This essay comes to you from FOSIL, The Faithful of Southern Illinois,
Email:, or write FOSIL, P.O. Box 31, Belleville, IL, 62222



Genesis 3:9-15; II Corinthians 4:13-5:1; Mark 3:20-35

Can’t emphasize enough the importance of today’s Genesis reading. One of the earliest writings of the Hebrew Scriptures, it not only sets the theme for many of the writings which follow, but more important for Christians, Jesus of Nazareth seems to have grounded his reform of Judaism in its theology.

Though frequently referred to as God’s punishments for original sin, these verses are simply the Yahwistic author’s reflections on the “human condition” we’re all forced to experience. We have to endure certain things simply because we’re alive. We have no choice.

In this specific pericope, the author reflects on our quest to eradicate evil – personified by the serpent. Employing the metaphor of someone stomping a snake to death with one’s bare feet, she reminds her readers that only those willing to endure the pain that comes from being bit by the snake will eventually crush the snake. Our heel is never quicker than a snake’s fangs. We’ll kill the snake, but we’ll limp for a long time.

Our Genesis author certainly wants her readers to eradicate evil, but she’s realistic about the process. No one just snaps his or her finger and evil disappears. Before we tackle evil, we’d best check the height of our pain threshold. That’s the main reason evil persists in our lives. There’s not a lot of people willing to suffer through its eradication.

For Christians, here’s where Jesus of Nazareth comes in. This first century CE Palestinian preacher was convinced the Yahwistic author had hit the nail on the head. There’s no other way to make this world better. Unless someone is willing to suffer, evil remains. But he takes this snake-killing thing one step further. If our evil-destroying stomping includes giving ourselves to others, we’ll not only help rid the world of this scourge, we’ll also gain life for ourselves.

Our earliest Christian author, Paul, must constantly remind the people he’s brought into the faith to simply “hang in there.” We have no exact idea what motivates him to write today’s II Corinthians passage, but we logically presume it has something to do with the struggle all Christians endure, simply keeping up the fight to get rid of the evil around us.

The first miracle Jesus worked in Mark’s gospel was exorcising a demoniac. I mentioned when I commented on it several months ago that the first miracle in each gospel is very significant; it sets the theme for the whole gospel. It basically tells us what Jesus expects of his disciples. If, before anything else, he exorcises a demon, he’s telling his followers they, like he, are to get rid of evil, no matter what it costs, no matter how painfully we limp.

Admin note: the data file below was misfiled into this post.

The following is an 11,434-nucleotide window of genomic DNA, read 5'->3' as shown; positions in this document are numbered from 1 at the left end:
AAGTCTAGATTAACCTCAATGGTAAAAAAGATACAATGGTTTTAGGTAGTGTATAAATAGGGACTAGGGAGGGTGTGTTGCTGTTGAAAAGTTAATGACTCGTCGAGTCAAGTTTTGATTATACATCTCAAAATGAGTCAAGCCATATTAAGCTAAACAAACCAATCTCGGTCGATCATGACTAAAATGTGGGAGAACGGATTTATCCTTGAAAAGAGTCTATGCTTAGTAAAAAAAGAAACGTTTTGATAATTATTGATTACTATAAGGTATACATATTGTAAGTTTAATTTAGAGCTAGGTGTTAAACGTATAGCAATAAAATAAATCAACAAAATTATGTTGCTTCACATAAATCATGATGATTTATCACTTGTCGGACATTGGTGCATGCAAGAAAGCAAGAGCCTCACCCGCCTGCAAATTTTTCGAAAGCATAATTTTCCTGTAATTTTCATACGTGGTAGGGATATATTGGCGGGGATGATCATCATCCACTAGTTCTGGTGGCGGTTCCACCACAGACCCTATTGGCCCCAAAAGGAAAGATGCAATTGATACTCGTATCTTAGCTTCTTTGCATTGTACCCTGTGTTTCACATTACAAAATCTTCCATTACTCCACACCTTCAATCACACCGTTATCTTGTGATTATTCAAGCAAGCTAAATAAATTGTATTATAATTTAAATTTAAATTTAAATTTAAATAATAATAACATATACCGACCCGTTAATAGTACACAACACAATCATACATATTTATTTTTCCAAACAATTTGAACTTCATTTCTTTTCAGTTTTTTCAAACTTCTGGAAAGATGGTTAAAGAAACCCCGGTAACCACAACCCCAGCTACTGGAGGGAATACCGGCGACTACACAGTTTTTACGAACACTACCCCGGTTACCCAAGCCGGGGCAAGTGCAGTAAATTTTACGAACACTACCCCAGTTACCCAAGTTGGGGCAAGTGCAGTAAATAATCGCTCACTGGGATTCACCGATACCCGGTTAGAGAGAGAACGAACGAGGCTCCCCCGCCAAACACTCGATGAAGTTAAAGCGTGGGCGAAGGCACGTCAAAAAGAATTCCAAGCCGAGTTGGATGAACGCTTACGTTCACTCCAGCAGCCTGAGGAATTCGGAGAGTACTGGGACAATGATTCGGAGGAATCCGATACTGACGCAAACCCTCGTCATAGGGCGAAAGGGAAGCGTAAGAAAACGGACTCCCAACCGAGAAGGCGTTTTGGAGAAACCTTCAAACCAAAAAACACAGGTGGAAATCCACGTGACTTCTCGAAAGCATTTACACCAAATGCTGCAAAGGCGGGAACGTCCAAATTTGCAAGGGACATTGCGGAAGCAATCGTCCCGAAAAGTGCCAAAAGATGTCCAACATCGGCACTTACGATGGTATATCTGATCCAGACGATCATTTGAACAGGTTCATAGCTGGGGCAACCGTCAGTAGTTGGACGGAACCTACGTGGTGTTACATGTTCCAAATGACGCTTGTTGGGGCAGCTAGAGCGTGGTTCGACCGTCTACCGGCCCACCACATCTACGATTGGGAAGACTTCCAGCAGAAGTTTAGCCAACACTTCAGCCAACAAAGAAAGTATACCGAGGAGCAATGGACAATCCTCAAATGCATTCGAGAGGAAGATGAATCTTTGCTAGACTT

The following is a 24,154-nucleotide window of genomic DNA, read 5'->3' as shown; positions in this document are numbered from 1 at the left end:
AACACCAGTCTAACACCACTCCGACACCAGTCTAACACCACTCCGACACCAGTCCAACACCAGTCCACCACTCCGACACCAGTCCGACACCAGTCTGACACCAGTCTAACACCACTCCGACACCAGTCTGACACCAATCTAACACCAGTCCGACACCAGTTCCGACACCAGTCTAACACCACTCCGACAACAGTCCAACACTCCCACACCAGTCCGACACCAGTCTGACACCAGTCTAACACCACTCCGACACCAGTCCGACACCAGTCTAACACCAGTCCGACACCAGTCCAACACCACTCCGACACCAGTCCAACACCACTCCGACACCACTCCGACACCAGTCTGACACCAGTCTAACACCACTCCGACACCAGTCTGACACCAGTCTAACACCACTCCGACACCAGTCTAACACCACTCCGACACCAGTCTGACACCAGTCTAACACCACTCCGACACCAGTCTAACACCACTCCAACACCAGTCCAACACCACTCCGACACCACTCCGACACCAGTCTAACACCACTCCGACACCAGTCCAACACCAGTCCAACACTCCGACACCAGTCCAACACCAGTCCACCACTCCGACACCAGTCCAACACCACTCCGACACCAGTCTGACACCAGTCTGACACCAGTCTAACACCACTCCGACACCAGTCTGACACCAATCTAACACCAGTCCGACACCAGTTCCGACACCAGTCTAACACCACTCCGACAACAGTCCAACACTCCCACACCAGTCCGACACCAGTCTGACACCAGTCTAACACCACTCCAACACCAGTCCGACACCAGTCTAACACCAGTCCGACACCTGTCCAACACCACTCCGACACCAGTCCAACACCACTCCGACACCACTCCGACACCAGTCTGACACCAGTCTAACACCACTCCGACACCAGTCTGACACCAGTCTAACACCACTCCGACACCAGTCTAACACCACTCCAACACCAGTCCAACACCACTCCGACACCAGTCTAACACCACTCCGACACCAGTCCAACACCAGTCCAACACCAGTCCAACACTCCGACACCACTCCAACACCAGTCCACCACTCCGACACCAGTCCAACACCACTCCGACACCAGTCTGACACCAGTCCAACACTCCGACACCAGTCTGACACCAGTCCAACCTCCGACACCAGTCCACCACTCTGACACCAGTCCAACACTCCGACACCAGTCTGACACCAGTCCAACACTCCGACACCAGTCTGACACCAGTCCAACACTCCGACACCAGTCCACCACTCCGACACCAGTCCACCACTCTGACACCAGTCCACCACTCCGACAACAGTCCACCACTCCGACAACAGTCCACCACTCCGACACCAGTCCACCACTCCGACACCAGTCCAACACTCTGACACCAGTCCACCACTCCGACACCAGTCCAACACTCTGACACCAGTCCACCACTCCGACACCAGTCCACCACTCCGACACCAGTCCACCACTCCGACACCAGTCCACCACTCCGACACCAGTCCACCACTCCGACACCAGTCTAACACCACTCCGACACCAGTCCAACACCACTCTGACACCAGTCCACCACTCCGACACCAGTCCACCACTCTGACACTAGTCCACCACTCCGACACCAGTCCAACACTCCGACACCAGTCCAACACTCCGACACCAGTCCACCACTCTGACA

That seems to be one of the reasons Mark composed today’s gospel pericope. How can we expect to avoid suffering if Jesus couldn’t avoid suffering? In this case, the suffering that comes from being misunderstood by those closest to us.

We can understand why some of Jesus’ enemies – the Jerusalem scribes – interpret his snake-killing actions as coming from the devil himself. But what’s worse, even his relatives – later identified as his “mother(!) and brothers” – are also convinced he’s “out of his mind.” The preaching that brings life to so many tears his own family apart.

How many of us, for family peace and tranquility, frequently keep our mouths shut instead of speaking up when we discover evil? Why would we create more evil by pointing out the evil that’s already there?

If we eventually leave this world in the same condition in which we found it, we, and those around us might experience a peaceful, painless existence, but we’ll never do what God put us on earth to do.


This essay comes to you from FOSIL, The Faithful of Southern Illinois,
Email:, or write FOSIL, P.O. Box 31, Belleville, IL, 62222

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Each archive file has two articles with the most recent at the bottom.

2018 Essays
June 3 & 10, 2018
May 20 & 27, 2018
May 10 & 13 2018
April 29 & May 6, 2018
April 15 & 22, 2018
March 31 (vigil) & April, 2018
March 25 & 29, 2018
March 11 & 18, 2018
February 25 & March 4, 2018
February 11 & 18, 2018
January 28 & February 4, 2018
January 14 & 21, 2018

2017 Essays

December 31, 2017, & January 7, 2018
December 24 & 25, 2017
December 10 & 17, 2017
November 26 & December 3, 2017
November 12 & 19, 2017
October 29 & November 5, 2017
October 15 & 22, 2017
October 1 & 8, 2017
September 17 & 24, 2017
September 3 & 10, 2017
August 20 & 27, 2017
August 6 & 13, 2017
July 23 & 30, 2017
July 9 & 16, 2017
June 25 & July 2, 2017